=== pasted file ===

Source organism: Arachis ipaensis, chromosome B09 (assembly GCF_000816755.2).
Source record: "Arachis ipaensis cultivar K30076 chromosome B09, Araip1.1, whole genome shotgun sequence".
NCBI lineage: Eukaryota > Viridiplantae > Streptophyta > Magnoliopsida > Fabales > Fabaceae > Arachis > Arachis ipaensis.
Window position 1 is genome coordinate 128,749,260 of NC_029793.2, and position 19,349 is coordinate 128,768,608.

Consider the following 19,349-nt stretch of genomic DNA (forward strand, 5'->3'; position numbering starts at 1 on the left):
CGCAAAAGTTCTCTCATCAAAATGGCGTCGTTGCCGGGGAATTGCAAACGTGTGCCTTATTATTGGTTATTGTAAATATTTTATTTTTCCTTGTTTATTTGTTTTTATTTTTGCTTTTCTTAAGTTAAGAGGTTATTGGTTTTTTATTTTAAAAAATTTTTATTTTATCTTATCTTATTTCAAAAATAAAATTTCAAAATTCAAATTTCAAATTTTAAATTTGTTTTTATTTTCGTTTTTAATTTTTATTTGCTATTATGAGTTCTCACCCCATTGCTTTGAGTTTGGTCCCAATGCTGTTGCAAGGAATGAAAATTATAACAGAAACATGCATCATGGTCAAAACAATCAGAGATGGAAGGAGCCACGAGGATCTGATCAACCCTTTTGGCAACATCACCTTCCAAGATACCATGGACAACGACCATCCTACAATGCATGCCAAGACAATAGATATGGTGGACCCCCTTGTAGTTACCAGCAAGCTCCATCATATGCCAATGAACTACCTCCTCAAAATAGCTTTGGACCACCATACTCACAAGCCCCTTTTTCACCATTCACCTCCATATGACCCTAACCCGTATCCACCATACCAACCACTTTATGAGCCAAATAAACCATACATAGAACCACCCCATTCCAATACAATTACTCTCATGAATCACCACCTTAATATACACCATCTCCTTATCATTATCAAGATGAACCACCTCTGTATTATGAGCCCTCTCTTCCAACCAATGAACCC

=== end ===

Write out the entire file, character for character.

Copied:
Source organism: Arachis ipaensis, chromosome B09 (assembly GCF_000816755.2).
Source record: "Arachis ipaensis cultivar K30076 chromosome B09, Araip1.1, whole genome shotgun sequence".
NCBI lineage: Eukaryota > Viridiplantae > Streptophyta > Magnoliopsida > Fabales > Fabaceae > Arachis > Arachis ipaensis.
Window position 1 is genome coordinate 128,749,260 of NC_029793.2, and position 19,349 is coordinate 128,768,608.

Consider the following 19,349-nt stretch of genomic DNA (forward strand, 5'->3'; position numbering starts at 1 on the left):
CGCAAAAGTTCTCTCATCAAAATGGCGTCGTTGCCGGGGAATTGCAAACGTGTGCCTTATTATTGGTTATTGTAAATATTTTATTTTTCCTTGTTTATTTGTTTTTATTTTTGCTTTTCTTAAGTTAAGAGGTTATTGGTTTTTTATTTTAAAAAATTTTTATTTTATCTTATCTTATTTCAAAAATAAAATTTCAAAATTCAAATTTCAAATTTTAAATTTGTTTTTATTTTCGTTTTTAATTTTTATTTGCTATTATGAGTTCTCACCCCATTGCTTTGAGTTTGGTCCCAATGCTGTTGCAAGGAATGAAAATTATAACAGAAACATGCATCATGGTCAAAACAATCAGAGATGGAAGGAGCCACGAGGATCTGATCAACCCTTTTGGCAACATCACCTTCCAAGATACCATGGACAACGACCATCCTACAATGCATGCCAAGACAATAGATATGGTGGACCCCCTTGTAGTTACCAGCAAGCTCCATCATATGCCAATGAACTACCTCCTCAAAATAGCTTTGGACCACCATACTCACAAGCCCCTTTTTCACCATTCACCTCCATATGACCCTAACCCGTATCCACCATACCAACCACTTTATGAGCCAAATAAACCATACATAGAACCACCCCATTCCAATACAATTACTCTCATGAATCACCACCTTAATATACACCATCTCCTTATCATTATCAAGATGAACCACCTCTGTATTATGAGCCCTCTCTTCCAACCAATGAACCC